Aside from the use of more colour panels, there are new reagents being developed with higher specificity and affinity to the target, improved signal-noise ratio for better resolution and separation of different populations, which are enabling labs to carry out more complicated experiments. We are now able to measure 40, 50, or even more than 100 analytes from millions of individual cells in a single flow experiment – this is where we see Big Data and AI coming into play. There’s also the adoption of spectral flow cytometry, which measures the entire light spectrum emitted from excited fluorochromehores.
The technique, in comparison with a single wavelength range measurement for one fluorochrome in traditional flow cytometry, improves sensitivity.
What does the future hold for flow cytometry?
Not only does flow cytometry need to continue to evolve to keep up with the requirements for cell analysis, but it also needs to be made more accessible to our world’s brightest scientists. Throughout my time in the industry, I have seen a positive change in this area; many individual principal investigator labs now own flow cytometers, allowing biologists – whether they are in universities or in biopharma companies – to conduct cutting-edge research with these powerful instruments.
Flow cytometry developers for instrument, reagents, and software need to work together to maintain this trend to enable global breakthroughs in analysing and understanding the complex cellular environment and processes in the context of life science research, therapy development, and clinical diagnosis. We see that flow cytometry, as a tool accessible to all biologists in the world, will play a much more important role in advancing life science research, therapy development, and production, as well as clinical diagnosis and prognosis, which ultimately leads to advancement of healthcare.
is General Manager of Flow Cytometry and Real Time Cell Analysis business unit PLXA within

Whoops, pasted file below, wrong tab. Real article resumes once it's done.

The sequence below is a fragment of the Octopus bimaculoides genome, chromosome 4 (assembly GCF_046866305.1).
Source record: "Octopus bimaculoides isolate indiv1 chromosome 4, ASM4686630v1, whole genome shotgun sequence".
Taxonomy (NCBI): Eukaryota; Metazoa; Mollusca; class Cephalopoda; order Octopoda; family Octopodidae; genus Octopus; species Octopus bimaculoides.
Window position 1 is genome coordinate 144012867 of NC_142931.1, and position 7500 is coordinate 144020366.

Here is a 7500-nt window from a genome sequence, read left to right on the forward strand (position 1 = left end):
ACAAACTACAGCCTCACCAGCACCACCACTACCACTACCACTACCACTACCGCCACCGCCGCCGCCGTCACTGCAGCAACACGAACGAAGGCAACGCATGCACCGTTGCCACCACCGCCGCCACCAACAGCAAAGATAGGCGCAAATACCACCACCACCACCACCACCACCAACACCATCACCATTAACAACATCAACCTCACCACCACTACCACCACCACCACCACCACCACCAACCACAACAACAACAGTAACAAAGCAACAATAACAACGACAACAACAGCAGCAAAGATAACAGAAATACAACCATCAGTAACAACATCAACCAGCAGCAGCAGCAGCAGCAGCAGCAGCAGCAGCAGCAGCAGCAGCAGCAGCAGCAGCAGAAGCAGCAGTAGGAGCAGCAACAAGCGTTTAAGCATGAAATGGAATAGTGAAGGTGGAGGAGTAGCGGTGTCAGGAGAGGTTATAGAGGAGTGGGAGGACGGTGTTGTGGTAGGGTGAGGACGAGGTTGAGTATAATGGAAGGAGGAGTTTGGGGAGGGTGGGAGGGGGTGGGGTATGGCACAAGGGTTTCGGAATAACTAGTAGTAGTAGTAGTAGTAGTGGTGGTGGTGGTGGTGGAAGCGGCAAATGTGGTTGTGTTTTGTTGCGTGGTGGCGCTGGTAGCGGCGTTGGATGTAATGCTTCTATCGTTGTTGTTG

Cell Analysis Division. Dr Wang is a world-renowned expert and leader in life science tool space for cell sensors, cell processing, and cell assay technologies. Since joining Agilent in 2018 through the acquisition of ACEA Biosciences, Wang has been leading the development and commercialisation of innovative real-time cell analysis platforms and next generation flow cytometry systems. By focusing on meeting customer needs in Cell Gene Therapy and Immuno-oncology markets, Wang led the PLXA team to achieve the penetration and adoption of PLXA technologies and solutions in these emerging and fast-growing markets.
Prior to joining Agilent, Wang was the co-founder and Chief Technology Officer of ACEA Biosciences for over 16 years where he led ACEA team for the invention and commercialisation of electronic sensor platform for label-free, real-time cell-based assays as well as NovoCyte flow cytometry technologies. Before founding ACEA, Wang was the senior director for R&D in AVIVIA Bioscience for around three years. Prior to that, Wang was a faculty member at the University of Texas MD Anderson Cancer Center, US. Over the years, Wang has published more than 60 scientific publications and has over 50 issued US patents in various areas of cell processing, cell analysis, and biosensor technologies.